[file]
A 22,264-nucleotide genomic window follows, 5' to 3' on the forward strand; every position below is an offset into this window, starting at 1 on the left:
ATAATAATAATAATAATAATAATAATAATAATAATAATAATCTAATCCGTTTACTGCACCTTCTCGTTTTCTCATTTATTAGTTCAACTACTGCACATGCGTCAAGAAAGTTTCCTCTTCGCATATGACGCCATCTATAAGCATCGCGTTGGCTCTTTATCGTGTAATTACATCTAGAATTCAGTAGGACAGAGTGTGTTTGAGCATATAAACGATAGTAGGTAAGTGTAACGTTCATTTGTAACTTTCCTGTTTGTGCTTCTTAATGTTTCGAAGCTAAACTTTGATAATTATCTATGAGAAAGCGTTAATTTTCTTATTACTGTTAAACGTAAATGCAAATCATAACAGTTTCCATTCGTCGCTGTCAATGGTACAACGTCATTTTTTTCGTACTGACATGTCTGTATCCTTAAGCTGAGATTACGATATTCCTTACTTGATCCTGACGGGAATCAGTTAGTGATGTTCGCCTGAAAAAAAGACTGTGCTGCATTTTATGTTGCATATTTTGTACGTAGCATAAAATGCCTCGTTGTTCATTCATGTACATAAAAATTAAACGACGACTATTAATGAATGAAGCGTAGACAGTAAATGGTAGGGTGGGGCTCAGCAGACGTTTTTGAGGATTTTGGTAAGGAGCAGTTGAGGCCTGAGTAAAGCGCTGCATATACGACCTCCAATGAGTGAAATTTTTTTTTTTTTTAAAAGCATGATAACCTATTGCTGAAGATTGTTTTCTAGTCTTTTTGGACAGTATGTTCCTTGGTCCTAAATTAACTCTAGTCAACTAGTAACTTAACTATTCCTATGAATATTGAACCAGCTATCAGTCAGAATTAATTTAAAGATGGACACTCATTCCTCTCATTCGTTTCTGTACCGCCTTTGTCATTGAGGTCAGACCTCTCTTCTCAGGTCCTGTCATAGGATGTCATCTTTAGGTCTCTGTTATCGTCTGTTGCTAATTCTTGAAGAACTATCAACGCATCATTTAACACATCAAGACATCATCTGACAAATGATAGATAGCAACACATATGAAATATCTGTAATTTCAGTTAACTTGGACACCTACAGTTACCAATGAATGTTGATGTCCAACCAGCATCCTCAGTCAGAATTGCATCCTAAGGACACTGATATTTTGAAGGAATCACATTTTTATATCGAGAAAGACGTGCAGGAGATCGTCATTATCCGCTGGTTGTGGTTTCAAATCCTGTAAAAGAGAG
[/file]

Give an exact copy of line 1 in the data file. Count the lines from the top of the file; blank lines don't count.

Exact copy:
A 22,264-nucleotide genomic window follows, 5' to 3' on the forward strand; every position below is an offset into this window, starting at 1 on the left: